nally they did not. The bad news is that as I read about these varied scenarios – and I have missed listing several – they all appearplausible and each seems to be relevant to several earlier collapses of empires and civilizations both large and small.Very recently, one of these scholars, William Ophuls, wrote a new book,
Immoderate Greatness
2
(a quote fromGibbons’s
Decline and Fall of the Roman Empire
), with the subtitle
Why Civilizations Fail
. It is a straightforwardsummary and synthesis of all of the ways to fail in 70 small pages, yet with extensive notes and references. It iswritten in remarkably accessible, simple language and divides the causes of failure into six categories. Unfortunately,
1
The last of a series of six special reports, all of which can be found on the GMO website with free registration: “Time to Wake Up: Days of Abundant Re-sources and Falling Prices Are Over Forever,” April 25, 2011; “Resource Limitations 2: Separating the Dangerous from the Merely Serious,” July 22, 2011;“Your Grandchildren Have No Value (and Other Deficiencies of Capitalism),” February 24, 2012; "Welcome to Dystopia!" July 31, 2012; "On the Road toZero Growth" November 20, 2012; “Investing In a Low-Growth World,” February 6, 2013.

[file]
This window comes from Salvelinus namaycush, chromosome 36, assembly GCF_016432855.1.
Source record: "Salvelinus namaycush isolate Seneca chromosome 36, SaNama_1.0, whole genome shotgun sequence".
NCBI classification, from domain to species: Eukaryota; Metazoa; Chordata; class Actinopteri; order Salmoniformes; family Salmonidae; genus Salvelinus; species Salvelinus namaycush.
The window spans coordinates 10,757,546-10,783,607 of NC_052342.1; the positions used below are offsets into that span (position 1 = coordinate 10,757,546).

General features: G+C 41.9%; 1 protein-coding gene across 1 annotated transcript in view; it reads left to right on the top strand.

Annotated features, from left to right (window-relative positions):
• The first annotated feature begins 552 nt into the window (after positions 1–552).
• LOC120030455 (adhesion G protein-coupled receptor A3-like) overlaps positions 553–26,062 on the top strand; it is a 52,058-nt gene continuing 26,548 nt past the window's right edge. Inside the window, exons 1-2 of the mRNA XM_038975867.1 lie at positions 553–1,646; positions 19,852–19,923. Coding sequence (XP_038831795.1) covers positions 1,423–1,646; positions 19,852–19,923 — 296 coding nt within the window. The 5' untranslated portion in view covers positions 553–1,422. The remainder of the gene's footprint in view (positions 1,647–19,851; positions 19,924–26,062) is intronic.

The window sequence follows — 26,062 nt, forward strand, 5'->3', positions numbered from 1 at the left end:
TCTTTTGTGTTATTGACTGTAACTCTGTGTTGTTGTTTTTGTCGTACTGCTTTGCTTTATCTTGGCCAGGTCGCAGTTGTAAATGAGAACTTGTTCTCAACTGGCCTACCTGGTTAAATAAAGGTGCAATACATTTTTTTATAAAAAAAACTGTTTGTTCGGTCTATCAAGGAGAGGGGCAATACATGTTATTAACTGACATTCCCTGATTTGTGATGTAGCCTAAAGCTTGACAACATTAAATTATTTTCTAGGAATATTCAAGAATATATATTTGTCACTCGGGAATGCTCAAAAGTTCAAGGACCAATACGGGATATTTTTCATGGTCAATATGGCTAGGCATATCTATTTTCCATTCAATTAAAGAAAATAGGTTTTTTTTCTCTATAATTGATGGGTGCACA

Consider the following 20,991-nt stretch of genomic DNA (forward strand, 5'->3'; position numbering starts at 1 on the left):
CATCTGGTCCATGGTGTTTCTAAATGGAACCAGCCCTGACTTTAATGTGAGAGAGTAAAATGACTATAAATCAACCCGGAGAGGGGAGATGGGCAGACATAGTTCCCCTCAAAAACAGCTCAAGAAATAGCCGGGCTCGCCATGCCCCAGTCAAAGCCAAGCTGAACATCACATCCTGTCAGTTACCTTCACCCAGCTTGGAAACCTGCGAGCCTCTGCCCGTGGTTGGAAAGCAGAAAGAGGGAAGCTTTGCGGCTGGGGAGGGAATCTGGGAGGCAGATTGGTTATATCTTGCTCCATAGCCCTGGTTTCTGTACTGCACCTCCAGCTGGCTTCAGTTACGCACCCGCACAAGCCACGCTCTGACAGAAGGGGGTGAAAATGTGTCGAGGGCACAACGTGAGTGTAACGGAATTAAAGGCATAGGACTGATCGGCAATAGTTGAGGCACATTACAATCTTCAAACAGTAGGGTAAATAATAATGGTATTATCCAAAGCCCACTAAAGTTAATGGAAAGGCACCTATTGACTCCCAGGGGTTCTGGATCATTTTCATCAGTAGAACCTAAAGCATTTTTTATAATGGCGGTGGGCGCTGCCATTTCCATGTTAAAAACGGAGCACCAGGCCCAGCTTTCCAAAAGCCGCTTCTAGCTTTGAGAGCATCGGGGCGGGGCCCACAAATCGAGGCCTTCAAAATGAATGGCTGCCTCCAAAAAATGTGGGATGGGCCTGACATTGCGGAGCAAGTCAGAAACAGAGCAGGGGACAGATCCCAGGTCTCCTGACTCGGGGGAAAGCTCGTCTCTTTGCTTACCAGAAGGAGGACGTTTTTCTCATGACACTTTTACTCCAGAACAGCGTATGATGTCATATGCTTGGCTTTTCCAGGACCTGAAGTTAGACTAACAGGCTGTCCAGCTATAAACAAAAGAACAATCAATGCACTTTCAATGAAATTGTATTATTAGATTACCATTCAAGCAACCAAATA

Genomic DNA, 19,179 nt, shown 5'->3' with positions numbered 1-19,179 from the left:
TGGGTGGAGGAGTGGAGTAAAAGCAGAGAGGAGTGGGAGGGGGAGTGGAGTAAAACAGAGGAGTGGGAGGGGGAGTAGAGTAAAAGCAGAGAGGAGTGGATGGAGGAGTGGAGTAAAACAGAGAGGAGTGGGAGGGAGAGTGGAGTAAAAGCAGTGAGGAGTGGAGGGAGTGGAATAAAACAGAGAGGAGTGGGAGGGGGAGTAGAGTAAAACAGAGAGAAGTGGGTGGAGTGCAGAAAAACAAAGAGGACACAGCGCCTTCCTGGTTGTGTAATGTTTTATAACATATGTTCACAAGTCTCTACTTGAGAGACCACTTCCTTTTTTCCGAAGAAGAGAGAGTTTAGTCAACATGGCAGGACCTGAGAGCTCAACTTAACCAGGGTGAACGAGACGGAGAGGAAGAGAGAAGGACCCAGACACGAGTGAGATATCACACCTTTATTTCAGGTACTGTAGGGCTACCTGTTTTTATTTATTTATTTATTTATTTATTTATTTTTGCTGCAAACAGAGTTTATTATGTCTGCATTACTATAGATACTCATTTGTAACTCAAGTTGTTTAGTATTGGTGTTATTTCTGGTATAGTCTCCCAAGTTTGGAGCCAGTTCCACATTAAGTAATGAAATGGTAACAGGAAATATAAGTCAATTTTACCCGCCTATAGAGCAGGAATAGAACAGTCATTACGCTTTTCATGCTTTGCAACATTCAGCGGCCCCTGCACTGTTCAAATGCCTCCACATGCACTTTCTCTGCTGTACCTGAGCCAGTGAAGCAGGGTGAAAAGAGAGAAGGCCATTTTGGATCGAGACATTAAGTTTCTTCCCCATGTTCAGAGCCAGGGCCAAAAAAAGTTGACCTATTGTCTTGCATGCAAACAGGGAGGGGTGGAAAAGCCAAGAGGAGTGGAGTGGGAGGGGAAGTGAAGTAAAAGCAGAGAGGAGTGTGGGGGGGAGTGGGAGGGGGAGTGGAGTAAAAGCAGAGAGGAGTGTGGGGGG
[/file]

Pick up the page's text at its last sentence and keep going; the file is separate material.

2
Published by CreateSpace Independent Publishing Platform (December 28, 2012). It costs just $5 on Kindle. Unfortunately, I receive no royalties.
 
3
GMO
Quarterly Letter – The Race of Our Lives – April 2013
all six seem to apply to us today in varying degrees, and where one factor might be manageable – although often hasnot been he makes the chances of our managing all six seem slight. It is persuasive and needs to be read. It takesabout two hours.William Ophuls’s conclusion is that we will not resist the impressive list of erosive factors and that, in fact, we are inthe fairly late stages of our current civilization’s race for the cliff edge with nothing much to head us off. His study of history leads him to believe that civilizations are actually hard wired to self-destruct: programmed to be overcon
dent,to keep on pushing for growth until limits are overstepped and risks accumulated to the breaking point. His offer of good news is that after the New Dark Ages, when civilization again rears its head, presumably with a much smallerpopulation, we will have acquired the good sense to be less overreaching, less hubristic, a lot humbler about growthand our use of resources, and more determined to live in balance with the natural energy we receive from the sun andthe heat, food, and water with which we can sustainably be provided.I have just two comments about our current problems. First, that there is one particular pressure this time that seemsparticularly serious: aversion to bad news. The investment business has taught me increasingly as the years havepassed – that people, especially investors (and, I believe, Americans), prefer good news and wishful thinking to badnews; and that there are always vested interests to offer facile, optimistic alternatives to the bad news. The goodnews is obviously an easier sell. Good news in investing in particular is better for business; good news on resourcelimitation is better for the suppliers of resources; and good news on climate change that it basically does not exist andis even a hoax – is better for energy companies, among the biggest and most pro